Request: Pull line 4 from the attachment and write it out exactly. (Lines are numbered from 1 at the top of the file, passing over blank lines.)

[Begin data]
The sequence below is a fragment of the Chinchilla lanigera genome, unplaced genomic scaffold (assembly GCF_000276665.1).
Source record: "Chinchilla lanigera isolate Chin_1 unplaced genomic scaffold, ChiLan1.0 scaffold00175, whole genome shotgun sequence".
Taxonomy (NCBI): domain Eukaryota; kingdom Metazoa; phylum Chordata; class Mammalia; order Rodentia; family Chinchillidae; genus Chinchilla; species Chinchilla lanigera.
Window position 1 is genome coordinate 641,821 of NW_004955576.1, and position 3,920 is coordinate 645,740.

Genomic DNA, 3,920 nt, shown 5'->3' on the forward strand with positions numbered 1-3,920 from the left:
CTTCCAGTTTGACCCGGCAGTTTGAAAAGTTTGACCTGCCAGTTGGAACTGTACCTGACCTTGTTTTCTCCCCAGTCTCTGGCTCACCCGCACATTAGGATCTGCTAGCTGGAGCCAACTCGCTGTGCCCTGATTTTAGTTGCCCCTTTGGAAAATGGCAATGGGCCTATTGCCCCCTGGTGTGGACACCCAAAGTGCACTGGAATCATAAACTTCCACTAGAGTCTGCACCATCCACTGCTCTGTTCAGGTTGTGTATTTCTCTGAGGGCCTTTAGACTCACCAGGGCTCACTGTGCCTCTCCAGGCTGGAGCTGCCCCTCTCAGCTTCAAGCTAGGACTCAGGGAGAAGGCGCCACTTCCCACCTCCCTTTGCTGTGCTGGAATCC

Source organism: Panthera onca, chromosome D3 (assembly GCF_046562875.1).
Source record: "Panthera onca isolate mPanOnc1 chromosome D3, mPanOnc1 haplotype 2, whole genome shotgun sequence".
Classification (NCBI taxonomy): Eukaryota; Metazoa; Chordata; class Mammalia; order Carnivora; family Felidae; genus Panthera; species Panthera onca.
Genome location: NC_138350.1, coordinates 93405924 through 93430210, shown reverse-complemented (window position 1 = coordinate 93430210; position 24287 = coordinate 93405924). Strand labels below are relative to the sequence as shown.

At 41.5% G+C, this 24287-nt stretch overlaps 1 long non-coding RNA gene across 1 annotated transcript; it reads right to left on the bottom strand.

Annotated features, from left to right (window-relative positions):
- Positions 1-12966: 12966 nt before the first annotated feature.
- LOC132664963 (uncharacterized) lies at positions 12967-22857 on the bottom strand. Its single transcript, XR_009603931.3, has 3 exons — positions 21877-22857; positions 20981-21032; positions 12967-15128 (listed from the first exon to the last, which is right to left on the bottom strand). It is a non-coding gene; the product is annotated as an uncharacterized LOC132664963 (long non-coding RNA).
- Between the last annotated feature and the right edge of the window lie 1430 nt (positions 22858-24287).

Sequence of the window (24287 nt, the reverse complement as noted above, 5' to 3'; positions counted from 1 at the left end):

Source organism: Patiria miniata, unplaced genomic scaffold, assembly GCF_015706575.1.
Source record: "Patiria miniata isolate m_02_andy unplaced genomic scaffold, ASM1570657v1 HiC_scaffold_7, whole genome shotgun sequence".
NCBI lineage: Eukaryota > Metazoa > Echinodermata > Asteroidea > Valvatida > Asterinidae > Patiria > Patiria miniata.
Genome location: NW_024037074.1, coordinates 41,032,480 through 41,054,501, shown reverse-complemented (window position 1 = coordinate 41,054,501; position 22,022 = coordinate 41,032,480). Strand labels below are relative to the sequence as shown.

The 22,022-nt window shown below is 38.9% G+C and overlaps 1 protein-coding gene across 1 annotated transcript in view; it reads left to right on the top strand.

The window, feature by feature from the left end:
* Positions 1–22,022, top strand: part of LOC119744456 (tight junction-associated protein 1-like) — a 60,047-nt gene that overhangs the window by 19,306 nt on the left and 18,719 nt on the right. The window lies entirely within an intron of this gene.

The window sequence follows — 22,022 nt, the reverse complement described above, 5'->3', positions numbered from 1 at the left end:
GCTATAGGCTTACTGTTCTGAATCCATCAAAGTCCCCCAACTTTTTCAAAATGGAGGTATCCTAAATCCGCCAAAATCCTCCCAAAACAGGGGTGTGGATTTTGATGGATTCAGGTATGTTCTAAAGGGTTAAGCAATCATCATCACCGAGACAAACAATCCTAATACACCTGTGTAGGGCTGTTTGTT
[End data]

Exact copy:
Window position 1 is genome coordinate 641,821 of NW_004955576.1, and position 3,920 is coordinate 645,740.